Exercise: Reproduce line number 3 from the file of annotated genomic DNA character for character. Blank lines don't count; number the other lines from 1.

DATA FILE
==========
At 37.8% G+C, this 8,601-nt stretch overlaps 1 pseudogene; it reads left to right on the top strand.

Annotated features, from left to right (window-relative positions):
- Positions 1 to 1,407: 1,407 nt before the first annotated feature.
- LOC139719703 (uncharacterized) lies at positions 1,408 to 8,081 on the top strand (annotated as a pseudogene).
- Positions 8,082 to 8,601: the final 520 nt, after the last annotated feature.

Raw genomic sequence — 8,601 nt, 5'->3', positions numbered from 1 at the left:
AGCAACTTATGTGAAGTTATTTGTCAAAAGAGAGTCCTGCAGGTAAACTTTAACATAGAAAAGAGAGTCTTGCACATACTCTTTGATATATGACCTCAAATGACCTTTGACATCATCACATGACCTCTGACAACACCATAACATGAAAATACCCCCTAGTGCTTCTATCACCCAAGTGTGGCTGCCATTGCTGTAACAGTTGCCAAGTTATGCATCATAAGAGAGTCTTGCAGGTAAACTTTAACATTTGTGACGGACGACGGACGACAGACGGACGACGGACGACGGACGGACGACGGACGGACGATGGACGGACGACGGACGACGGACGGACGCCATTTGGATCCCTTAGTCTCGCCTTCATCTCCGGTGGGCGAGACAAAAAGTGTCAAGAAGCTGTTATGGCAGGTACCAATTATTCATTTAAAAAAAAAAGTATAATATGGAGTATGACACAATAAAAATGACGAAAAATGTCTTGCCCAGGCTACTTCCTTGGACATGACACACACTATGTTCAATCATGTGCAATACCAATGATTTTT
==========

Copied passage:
- Positions 1 to 1,407: 1,407 nt before the first annotated feature.